The institutional weaknesses of the West African subregion are also an obstacle, says Mr. Abbey. Mr. Diwan agrees. "Opening of the barriers in the whole of West Africa is very crucial" to expanding the domestic market, he says.
Oil on the horizon
Recent oil discoveries have increased hopes of an economic breakthrough. Oil, says Mr. Abbey, may be able to break "the chains that are paralyzing Ghana and its industries and making us uncompetitive."
While opportunities beckon, there are risks as well. Mr. Abbey notes the common phenomenon of the "resource curse," in which poor management of oil, diamonds or other natural resources can distort economies and breed corruption. Oil production, adds Mr. Diwan, "should be approached with open eyes," since the social impact could be huge.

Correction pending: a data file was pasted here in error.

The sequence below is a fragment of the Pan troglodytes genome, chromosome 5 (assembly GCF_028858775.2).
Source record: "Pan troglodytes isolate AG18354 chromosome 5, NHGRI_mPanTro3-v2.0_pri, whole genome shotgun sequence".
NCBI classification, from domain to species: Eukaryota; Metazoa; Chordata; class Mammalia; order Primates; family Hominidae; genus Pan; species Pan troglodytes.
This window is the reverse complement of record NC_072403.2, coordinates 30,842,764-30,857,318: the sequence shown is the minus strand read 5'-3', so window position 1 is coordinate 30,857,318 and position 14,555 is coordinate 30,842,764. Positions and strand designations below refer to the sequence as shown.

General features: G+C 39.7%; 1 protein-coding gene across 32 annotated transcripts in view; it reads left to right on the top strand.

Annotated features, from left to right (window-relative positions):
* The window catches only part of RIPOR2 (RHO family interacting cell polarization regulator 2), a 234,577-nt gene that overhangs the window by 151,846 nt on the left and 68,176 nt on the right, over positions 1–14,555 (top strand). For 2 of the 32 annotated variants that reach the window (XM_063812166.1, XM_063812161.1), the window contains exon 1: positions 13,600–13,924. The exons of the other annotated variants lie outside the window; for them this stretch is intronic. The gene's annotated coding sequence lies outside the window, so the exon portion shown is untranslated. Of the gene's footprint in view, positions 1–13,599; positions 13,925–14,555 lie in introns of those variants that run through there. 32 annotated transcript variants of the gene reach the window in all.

The government insists it is determined to get it right. With support from donor agencies, the government is revising the legal codes that govern oil exploration and production, local participation and revenue management. In addition, a strong and dynamic civil society has emerged in recent years and is pushing for transparency and accountability.
There are reasons to be optimistic. "There is a lot of robustness in the movement towards progress," says Mr. Diwan. "We are building on a well educated population, large private sector and pretty organized government." In managing its oil, he believes, Ghana will succeed where other African countries have failed.